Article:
Sexual harassment is defined as 'any unwanted behaviour of a sexual nature that you find offensive, or which makes you feel distressed, intimidated or humiliated'. Even if the person didn’t feel offended, distressed, intimidated, or humiliated, if this was the intention of the person carrying out the behaviour, it can still be classed as sexual harassment. Sexual harassment may include:
  • sexually degrading comments/gestures.
  • staring or leering at a person’s body.
  • sexual jokes or propositions.
  • messages with sexual content.
  • unwelcome sexual advances or physical touching.
  • intrusive questions about a person’s sex life.
  • the display of sexually explicit pictures in a shared space, such as at work.
Those who have experienced sexual harassment are often told that they are being 'too sensitive or 'can’t take a joke'. Sexual harassment is never funny and should not be happening.

If the above sounds like the experience of somebody you know, you may feel powerless about what to do but there are simple things you can do to support them: 
  • Listen. Showing somebody that you believe them and that you care can be very important, you may be the first person they have told about what has happened. Don’t push the person for further details, they may not want to tell you everything that happened. 
  • Give them options. The person has taken a big step in speaking to you about their experience, this is the first step and may not mean that they are ready to take further action such as reporting the incident yet. You can be supportive by providing them with information around their options, so that they know where to go if they choose to seek further help in the future.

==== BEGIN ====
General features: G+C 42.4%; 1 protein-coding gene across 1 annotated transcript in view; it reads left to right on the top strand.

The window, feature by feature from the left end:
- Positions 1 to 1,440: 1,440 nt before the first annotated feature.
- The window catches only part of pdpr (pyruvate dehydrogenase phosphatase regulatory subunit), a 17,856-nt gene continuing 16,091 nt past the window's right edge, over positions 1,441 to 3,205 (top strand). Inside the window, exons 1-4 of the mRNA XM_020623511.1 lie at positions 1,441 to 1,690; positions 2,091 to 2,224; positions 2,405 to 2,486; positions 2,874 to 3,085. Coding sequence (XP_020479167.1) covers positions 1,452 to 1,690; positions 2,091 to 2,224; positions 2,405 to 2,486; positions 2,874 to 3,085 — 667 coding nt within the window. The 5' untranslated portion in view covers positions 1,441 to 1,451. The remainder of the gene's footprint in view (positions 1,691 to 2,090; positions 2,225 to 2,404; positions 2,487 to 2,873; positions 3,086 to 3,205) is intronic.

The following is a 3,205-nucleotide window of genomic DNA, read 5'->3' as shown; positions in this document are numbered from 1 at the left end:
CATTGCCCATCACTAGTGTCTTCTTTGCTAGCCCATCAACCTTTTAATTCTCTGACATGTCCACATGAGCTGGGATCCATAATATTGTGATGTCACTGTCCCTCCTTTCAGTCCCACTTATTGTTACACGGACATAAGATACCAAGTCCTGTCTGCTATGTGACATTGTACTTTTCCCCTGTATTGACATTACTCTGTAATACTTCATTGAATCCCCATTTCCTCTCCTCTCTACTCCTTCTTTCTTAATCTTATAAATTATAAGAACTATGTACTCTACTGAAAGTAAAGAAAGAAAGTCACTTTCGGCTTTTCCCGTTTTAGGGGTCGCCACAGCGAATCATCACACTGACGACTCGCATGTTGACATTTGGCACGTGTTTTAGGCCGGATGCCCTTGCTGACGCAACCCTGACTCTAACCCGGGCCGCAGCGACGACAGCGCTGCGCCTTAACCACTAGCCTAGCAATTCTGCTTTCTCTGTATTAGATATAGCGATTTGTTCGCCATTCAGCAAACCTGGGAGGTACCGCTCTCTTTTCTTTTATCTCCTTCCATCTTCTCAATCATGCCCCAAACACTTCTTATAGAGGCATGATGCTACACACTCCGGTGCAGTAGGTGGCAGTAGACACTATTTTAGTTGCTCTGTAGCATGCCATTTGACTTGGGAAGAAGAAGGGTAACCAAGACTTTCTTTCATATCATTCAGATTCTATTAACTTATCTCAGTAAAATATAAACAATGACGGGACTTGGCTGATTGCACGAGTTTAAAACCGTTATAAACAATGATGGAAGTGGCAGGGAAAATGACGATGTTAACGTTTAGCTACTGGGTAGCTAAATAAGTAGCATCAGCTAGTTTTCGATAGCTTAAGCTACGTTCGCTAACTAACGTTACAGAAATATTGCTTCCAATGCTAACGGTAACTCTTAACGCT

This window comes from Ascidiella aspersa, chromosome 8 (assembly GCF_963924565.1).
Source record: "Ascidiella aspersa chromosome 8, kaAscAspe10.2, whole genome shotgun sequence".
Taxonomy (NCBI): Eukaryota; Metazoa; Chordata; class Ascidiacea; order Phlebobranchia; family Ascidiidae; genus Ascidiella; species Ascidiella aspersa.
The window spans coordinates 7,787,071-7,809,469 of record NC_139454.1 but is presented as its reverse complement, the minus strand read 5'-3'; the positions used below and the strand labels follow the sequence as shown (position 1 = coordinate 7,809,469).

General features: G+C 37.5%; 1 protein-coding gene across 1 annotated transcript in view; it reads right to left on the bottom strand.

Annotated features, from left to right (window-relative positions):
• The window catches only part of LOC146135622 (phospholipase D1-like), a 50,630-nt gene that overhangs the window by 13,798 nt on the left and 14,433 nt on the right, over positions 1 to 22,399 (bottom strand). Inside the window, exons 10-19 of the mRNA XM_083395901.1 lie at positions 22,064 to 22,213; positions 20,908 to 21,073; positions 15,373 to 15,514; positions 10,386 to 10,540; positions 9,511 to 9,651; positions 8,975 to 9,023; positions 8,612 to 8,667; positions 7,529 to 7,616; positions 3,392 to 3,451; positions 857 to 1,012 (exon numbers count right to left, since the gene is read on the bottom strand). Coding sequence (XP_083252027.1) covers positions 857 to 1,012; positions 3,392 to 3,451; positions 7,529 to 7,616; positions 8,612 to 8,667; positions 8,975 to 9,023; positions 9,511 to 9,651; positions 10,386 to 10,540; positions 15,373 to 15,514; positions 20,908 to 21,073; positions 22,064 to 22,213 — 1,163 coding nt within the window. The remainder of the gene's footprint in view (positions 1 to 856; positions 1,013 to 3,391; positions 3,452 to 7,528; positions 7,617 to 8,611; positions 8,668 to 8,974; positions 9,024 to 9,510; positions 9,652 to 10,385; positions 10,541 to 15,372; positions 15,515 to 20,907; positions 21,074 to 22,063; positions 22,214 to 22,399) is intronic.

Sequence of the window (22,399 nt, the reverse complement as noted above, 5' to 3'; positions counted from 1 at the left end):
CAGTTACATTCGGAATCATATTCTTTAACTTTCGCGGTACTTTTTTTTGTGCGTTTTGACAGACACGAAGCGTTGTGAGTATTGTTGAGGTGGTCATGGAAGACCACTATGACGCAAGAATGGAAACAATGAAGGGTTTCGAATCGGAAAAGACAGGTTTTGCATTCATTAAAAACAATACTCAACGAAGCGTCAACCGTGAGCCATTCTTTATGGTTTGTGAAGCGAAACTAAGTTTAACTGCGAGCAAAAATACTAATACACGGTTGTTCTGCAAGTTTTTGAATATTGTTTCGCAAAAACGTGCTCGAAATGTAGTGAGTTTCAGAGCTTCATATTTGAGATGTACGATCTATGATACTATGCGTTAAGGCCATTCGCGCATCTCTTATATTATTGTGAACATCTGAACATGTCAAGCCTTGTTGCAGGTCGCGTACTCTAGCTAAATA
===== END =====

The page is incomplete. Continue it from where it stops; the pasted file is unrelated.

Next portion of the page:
University support services for students

Report and Support is a disclosure site, which allow students to inform the University of incidents including sexual harassment. Students and staff can report anonymously, or can request to speak to an advisor who is a trained Sexual Violence Liaison Officer to discuss their disclosure and options, this will be in line with University's privacy statement and does not instigate the start of formal complaint. Our Counselling, Mental Health, and Wellbeing Service is also available if a student needs support with their mental health or wellbeing. 

External Support

Sexual harassment is a form of unlawful discrimination under the Equality Act 2010, and certain forms of sexual harassment are crimes such as stalking, indecent exposure, 'upskirting', and any sexual harassment involving physical contact. Other forms of sexual harassment can also be a crime, dependent on the situation. For example, if someone experiences sexual harassment on more than one occasion that is intended to cause them alarm or distress, this could be the crime of harassment. This link explains how Greater Manchester Police can support somebody; it is very important that this is the choice of the person experiencing the harassment. 

If the person does not want to speak to the Police at the moment, they can still access support:

Greater Manchester Rape Crisis can support you via their helpline, their Independent Sexual Violence Advisor service, and counselling. 

Survivors Manchester support male victims of sexual abuse/harassment through 1-2-1 support, group support, and online support. 

If the person needs help with your mental health, SHOUT provides text-based crisis support. Text SHOUT to 85258. You can also call the Greater Manchester NHS Mental Health Helpline available 24/7 on 0800 953 0285. 
If the person chooses to disclose sexual harassment via Report and Support to speak to an advisor, they will be able to explore further signposting relevant to them and their identity. 

There are two ways you can tell us what happened